The Levels of the Common European Framework (CEF)

Our examinations are geared to the Common European Framework of Reference for Languages: Learning, teaching, assessment.

What is the CEF?

The CEF provides the basis for the development of teaching plans, examinations as well as teaching and learning materials for all of Europe. It is organised according to six levels of competence and specifies what learners at each stage are able to understand and express.

The CEF defines six internationally comparable levels of progress:

  • A1 and A2: basic language skills
  • B1 and B2: independent use of language
  • C1 und C2: proficient use of language

On completing these levels, you will have the following skills:


B1 C1

Listening: understand familiar words and simple phrases when they are spoken slowly and clearly.

Reading: comprehend single words and simple sentences, e.g. signs and billboards.

Speaking: communicate in short, simple phrases.

Writing: produce short, simple notes and postcards and fill in forms.

Listening: understand important information regarding work, school, free time, etc.

Reading: comprehend texts written in everyday language for general and job-related purposes.

Speaking: participate in conversations regarding family, hobbies, work, travel and current events.

Writing: produce simple, connected text on familiar themes and topics.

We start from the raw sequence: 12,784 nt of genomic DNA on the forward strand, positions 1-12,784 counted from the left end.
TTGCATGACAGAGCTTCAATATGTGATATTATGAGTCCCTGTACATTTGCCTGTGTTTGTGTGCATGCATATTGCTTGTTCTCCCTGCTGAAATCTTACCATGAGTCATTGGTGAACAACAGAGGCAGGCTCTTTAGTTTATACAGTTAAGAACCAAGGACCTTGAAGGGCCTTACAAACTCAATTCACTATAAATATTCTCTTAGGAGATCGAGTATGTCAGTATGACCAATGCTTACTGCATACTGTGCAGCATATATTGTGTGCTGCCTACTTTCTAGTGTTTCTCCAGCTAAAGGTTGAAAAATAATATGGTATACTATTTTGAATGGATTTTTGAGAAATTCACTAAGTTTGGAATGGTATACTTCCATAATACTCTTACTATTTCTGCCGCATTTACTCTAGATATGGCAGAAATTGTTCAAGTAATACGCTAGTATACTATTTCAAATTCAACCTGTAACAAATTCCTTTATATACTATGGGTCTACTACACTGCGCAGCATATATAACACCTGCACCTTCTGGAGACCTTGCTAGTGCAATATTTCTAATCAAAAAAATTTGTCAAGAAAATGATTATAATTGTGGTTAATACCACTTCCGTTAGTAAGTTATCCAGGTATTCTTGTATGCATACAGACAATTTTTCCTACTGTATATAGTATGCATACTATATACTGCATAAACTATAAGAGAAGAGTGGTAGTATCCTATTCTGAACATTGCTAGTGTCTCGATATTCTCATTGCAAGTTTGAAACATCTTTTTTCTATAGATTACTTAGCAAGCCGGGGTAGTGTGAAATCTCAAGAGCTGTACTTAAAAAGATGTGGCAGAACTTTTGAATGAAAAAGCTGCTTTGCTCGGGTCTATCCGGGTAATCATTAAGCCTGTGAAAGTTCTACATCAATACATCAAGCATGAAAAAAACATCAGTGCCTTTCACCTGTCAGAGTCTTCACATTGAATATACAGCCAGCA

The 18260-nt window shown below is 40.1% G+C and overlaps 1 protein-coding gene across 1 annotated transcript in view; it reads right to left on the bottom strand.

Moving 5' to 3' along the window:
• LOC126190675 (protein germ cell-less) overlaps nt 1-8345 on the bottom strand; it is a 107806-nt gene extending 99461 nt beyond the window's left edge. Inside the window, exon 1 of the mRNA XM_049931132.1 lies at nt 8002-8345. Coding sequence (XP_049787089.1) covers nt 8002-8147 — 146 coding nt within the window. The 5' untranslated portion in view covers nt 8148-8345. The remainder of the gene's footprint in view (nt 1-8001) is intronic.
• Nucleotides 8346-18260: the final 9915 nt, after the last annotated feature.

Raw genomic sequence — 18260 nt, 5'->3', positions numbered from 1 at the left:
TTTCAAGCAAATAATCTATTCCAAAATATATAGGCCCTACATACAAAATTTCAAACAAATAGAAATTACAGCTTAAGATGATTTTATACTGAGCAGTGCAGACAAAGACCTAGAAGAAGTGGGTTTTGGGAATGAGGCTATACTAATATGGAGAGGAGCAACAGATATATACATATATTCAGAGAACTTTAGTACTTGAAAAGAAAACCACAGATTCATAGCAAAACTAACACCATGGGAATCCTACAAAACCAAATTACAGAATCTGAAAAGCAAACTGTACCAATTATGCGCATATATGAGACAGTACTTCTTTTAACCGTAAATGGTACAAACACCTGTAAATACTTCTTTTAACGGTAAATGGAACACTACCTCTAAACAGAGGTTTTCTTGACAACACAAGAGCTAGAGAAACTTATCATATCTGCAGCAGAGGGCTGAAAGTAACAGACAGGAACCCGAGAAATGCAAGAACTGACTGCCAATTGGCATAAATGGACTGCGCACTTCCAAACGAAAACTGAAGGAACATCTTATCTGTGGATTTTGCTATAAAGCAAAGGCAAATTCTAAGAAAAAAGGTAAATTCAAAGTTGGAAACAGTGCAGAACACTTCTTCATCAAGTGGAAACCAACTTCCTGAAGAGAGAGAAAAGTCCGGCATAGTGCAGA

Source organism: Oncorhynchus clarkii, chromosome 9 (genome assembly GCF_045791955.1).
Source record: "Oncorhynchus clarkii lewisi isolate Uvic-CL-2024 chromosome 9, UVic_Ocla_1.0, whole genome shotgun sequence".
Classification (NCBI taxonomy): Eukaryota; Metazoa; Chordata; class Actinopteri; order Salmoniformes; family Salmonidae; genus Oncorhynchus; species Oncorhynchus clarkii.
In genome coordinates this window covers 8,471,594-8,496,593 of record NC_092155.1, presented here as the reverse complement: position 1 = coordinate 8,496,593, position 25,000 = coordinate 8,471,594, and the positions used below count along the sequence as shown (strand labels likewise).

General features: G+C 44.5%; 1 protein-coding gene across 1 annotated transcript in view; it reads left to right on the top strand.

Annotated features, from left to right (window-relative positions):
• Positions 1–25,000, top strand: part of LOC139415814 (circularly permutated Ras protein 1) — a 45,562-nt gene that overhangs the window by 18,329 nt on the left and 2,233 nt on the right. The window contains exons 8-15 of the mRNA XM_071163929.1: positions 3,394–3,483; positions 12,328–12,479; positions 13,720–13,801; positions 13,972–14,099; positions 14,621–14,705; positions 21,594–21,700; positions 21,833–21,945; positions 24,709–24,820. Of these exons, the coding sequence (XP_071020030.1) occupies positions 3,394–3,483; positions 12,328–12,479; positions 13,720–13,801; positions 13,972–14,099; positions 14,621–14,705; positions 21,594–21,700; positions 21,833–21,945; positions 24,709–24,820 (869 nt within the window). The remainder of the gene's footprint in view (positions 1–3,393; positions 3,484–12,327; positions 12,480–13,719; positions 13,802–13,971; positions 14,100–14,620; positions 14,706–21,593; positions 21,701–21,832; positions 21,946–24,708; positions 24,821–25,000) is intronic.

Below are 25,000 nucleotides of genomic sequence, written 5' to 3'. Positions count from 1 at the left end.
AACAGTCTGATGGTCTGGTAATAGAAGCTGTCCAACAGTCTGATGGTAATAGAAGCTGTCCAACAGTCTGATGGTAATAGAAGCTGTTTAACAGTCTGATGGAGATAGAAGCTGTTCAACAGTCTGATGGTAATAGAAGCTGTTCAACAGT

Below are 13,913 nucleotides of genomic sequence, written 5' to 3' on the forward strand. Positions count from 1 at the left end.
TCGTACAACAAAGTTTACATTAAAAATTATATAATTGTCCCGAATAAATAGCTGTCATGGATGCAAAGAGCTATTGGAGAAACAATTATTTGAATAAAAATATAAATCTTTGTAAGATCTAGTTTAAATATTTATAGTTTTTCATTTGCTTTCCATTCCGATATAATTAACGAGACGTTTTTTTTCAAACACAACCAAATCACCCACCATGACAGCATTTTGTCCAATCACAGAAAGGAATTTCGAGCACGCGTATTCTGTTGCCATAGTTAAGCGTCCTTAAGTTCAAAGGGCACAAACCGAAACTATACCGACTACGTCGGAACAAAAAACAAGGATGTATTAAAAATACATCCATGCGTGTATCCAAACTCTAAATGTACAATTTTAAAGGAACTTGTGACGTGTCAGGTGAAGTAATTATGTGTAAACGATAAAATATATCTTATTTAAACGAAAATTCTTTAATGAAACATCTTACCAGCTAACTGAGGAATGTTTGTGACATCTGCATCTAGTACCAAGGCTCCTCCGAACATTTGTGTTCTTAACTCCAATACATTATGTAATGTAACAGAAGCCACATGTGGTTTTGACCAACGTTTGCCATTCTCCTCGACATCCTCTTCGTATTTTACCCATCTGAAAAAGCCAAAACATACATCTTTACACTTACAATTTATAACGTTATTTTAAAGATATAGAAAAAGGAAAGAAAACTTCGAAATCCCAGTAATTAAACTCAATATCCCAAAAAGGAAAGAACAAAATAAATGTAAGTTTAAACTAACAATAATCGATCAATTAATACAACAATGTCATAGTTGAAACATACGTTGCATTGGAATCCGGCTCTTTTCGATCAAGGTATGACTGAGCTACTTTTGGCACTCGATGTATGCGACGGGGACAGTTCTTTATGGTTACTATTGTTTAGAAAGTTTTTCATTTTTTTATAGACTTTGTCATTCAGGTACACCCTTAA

Listening: understand lengthy reports, lectures, TV programmes and films without great effort.

Reading: comprehend complex and lengthy texts of a specialised or literary nature.

Speaking: express thoughts spontaneously, fluently and precisely.

Writing: produce clear, well-structured texts in appropriate style on complex subjects.

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B2 C2

Listening: understand the overall meaning of short, simple, clearly spoken messages.

Reading: read and comprehend short, simple text, e.g. advertisements and personal correspondence.

Speaking: make yourself understood with a series of sentences in familiar everyday situations.

Writing: produce short, simple notes, messages, emails and personal letters.

Listening: follow lengthy statements and reports as well as most films and TV programmes when the topics are somewhat familiar.

Reading: understand articles, reports and contemporary literary prose.

Speaking: relay ideas relatively fluently and spontaneously, and actively participate in discussions.

Writing: produce detailed texts such as essays, reports and letters, and present arguments effectively.

Listening: understand spoken language with ease, even when spoken quickly.

Reading: comprehend original texts of any complexity with ease.

Speaking: participate effortlessly in all conversations and discussions, understanding and using colloquial language.

Writing: produce sophisticated and complex texts, summarize and discuss specialized texts and literature.

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